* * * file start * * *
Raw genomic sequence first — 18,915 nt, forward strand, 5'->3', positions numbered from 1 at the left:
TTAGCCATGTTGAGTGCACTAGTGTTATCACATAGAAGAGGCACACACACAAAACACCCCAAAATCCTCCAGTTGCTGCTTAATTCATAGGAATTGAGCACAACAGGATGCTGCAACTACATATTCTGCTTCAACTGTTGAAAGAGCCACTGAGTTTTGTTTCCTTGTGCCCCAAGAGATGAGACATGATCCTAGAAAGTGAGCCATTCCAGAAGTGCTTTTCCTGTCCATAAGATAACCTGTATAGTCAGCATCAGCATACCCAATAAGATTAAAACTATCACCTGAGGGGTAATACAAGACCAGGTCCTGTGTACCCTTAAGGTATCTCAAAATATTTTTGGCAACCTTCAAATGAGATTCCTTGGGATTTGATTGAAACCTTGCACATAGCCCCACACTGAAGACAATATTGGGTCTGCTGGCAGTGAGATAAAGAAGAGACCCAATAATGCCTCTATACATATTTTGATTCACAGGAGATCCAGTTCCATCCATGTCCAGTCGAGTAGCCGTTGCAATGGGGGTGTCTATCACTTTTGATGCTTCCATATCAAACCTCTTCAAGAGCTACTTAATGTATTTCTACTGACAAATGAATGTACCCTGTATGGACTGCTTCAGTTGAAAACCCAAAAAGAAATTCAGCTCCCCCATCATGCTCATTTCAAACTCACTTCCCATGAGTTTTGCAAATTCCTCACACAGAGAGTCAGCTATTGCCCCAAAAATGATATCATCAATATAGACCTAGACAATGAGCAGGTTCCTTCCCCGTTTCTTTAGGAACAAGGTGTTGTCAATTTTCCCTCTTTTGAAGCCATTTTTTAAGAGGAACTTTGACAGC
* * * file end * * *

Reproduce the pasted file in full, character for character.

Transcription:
Raw genomic sequence first — 18,915 nt, forward strand, 5'->3', positions numbered from 1 at the left:
TTAGCCATGTTGAGTGCACTAGTGTTATCACATAGAAGAGGCACACACACAAAACACCCCAAAATCCTCCAGTTGCTGCTTAATTCATAGGAATTGAGCACAACAGGATGCTGCAACTACATATTCTGCTTCAACTGTTGAAAGAGCCACTGAGTTTTGTTTCCTTGTGCCCCAAGAGATGAGACATGATCCTAGAAAGTGAGCCATTCCAGAAGTGCTTTTCCTGTCCATAAGATAACCTGTATAGTCAGCATCAGCATACCCAATAAGATTAAAACTATCACCTGAGGGGTAATACAAGACCAGGTCCTGTGTACCCTTAAGGTATCTCAAAATATTTTTGGCAACCTTCAAATGAGATTCCTTGGGATTTGATTGAAACCTTGCACATAGCCCCACACTGAAGACAATATTGGGTCTGCTGGCAGTGAGATAAAGAAGAGACCCAATAATGCCTCTATACATATTTTGATTCACAGGAGATCCAGTTCCATCCATGTCCAGTCGAGTAGCCGTTGCAATGGGGGTGTCTATCACTTTTGATGCTTCCATATCAAACCTCTTCAAGAGCTACTTAATGTATTTCTACTGACAAATGAATGTACCCTGTATGGACTGCTTCAGTTGAAAACCCAAAAAGAAATTCAGCTCCCCCATCATGCTCATTTCAAACTCACTTCCCATGAGTTTTGCAAATTCCTCACACAGAGAGTCAGCTATTGCCCCAAAAATGATATCATCAATATAGACCTAGACAATGAGCAGGTTCCTTCCCCGTTTCTTTAGGAACAAGGTGTTGTCAATTTTCCCTCTTTTGAAGCCATTTTTTAAGAGGAACTTTGACAGC